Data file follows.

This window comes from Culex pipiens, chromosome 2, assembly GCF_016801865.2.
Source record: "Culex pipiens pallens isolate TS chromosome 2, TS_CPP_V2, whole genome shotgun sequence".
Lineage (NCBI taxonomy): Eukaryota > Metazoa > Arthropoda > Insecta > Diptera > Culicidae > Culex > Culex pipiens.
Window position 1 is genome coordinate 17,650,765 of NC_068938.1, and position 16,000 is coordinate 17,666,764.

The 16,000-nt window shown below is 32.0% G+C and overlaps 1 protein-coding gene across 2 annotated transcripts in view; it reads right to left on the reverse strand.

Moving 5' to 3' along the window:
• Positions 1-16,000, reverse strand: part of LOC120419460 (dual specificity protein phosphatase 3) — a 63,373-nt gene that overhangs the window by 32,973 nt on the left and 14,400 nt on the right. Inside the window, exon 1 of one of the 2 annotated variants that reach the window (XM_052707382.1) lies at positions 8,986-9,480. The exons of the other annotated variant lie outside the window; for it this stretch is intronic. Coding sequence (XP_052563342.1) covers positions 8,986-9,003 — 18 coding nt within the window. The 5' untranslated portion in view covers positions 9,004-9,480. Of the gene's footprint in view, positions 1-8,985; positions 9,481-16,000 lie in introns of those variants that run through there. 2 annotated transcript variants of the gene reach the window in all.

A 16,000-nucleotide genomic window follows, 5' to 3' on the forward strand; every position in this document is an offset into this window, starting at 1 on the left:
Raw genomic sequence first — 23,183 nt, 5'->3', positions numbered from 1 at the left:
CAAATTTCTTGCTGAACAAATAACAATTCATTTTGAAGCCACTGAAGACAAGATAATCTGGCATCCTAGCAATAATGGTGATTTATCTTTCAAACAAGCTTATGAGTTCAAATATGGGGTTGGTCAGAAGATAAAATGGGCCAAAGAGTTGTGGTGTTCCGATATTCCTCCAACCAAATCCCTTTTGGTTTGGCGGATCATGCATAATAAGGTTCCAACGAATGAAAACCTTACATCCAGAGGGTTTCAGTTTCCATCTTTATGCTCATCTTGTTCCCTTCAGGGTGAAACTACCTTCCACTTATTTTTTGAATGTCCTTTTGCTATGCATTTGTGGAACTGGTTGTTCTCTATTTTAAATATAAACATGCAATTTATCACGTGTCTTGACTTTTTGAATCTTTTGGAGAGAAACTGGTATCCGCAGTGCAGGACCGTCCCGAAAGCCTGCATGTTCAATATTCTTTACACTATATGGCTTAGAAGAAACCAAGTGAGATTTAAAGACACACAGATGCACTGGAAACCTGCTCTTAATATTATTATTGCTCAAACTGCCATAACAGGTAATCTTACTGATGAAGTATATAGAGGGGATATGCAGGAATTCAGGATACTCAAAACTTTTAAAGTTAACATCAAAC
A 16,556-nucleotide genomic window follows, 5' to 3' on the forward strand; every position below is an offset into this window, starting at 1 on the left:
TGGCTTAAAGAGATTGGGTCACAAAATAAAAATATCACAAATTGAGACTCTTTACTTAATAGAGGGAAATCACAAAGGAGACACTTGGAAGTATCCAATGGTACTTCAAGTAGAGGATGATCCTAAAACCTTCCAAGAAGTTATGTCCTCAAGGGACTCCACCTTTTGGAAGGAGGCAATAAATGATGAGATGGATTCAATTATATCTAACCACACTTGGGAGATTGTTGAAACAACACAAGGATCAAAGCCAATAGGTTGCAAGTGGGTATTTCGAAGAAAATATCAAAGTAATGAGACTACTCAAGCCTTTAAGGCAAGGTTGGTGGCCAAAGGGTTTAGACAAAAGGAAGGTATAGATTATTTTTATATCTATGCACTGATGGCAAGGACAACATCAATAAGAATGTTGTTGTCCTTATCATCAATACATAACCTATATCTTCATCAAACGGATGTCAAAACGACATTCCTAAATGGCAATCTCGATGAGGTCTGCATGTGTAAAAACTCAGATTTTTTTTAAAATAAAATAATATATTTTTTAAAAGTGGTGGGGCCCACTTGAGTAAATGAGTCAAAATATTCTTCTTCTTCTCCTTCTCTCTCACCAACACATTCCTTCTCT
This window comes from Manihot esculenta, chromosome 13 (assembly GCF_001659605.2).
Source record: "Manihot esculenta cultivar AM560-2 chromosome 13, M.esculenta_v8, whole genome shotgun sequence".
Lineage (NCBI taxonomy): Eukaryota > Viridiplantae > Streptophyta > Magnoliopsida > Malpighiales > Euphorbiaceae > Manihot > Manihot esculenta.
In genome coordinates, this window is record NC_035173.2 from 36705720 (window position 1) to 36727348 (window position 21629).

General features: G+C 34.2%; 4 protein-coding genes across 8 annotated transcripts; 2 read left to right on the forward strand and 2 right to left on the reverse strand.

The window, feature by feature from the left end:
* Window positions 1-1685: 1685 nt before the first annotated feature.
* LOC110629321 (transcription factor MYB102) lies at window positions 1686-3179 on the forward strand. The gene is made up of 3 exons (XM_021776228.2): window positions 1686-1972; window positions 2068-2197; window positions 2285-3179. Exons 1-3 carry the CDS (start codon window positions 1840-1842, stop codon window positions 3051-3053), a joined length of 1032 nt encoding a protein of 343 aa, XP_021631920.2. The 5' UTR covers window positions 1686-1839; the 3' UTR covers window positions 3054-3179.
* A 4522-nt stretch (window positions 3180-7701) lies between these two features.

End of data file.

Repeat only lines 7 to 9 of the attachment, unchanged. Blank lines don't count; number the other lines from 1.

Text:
• Positions 1-16,000, reverse strand: part of LOC120419460 (dual specificity protein phosphatase 3) — a 63,373-nt gene that overhangs the window by 32,973 nt on the left and 14,400 nt on the right. Inside the window, exon 1 of one of the 2 annotated variants that reach the window (XM_052707382.1) lies at positions 8,986-9,480. The exons of the other annotated variant lie outside the window; for it this stretch is intronic. Coding sequence (XP_052563342.1) covers positions 8,986-9,003 — 18 coding nt within the window. The 5' untranslated portion in view covers positions 9,004-9,480. Of the gene's footprint in view, positions 1-8,985; positions 9,481-16,000 lie in introns of those variants that run through there. 2 annotated transcript variants of the gene reach the window in all.

A 16,000-nucleotide genomic window follows, 5' to 3' on the forward strand; every position in this document is an offset into this window, starting at 1 on the left:
Raw genomic sequence first — 23,183 nt, 5'->3', positions numbered from 1 at the left: